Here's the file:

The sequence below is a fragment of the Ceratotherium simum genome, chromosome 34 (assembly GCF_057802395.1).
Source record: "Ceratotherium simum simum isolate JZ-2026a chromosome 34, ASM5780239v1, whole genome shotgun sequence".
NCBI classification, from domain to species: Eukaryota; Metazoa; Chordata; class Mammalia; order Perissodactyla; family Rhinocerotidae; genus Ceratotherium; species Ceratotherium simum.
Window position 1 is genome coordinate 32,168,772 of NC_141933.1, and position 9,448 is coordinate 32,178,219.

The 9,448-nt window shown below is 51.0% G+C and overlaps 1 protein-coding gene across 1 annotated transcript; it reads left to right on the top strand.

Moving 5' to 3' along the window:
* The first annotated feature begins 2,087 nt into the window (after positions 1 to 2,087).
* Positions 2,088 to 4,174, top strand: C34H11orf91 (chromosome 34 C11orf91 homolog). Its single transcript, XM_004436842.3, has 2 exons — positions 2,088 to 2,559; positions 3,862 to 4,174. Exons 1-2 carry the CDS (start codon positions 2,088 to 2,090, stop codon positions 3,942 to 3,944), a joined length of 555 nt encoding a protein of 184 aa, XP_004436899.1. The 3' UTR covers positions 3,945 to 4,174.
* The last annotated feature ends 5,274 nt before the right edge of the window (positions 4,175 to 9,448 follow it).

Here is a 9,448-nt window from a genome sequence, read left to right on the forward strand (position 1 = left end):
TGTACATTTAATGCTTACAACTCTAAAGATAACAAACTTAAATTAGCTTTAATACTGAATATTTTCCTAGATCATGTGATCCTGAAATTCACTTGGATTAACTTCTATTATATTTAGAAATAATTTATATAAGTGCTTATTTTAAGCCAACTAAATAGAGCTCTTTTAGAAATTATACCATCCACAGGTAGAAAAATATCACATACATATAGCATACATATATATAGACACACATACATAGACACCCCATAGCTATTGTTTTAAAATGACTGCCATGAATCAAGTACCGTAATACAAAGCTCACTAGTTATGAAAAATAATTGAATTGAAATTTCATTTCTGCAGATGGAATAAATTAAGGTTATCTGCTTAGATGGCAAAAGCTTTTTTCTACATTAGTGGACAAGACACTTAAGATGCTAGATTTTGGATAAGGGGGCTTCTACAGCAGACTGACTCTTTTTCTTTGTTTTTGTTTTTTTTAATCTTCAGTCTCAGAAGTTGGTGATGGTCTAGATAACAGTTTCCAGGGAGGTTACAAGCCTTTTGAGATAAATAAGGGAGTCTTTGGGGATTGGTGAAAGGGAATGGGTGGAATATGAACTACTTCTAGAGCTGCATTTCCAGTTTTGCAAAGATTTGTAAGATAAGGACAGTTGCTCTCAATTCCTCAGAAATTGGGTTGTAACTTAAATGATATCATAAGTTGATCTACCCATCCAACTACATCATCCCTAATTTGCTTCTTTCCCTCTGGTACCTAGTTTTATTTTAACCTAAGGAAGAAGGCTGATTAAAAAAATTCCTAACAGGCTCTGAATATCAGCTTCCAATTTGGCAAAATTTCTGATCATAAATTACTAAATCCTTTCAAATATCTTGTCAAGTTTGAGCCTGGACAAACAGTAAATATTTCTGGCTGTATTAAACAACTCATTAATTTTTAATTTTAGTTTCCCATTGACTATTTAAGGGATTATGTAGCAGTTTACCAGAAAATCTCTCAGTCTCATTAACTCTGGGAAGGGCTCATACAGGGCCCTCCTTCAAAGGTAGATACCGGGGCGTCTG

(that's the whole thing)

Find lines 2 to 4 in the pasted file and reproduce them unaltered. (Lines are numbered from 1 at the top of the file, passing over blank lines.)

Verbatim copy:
Source record: "Ceratotherium simum simum isolate JZ-2026a chromosome 34, ASM5780239v1, whole genome shotgun sequence".
NCBI classification, from domain to species: Eukaryota; Metazoa; Chordata; class Mammalia; order Perissodactyla; family Rhinocerotidae; genus Ceratotherium; species Ceratotherium simum.
Window position 1 is genome coordinate 32,168,772 of NC_141933.1, and position 9,448 is coordinate 32,178,219.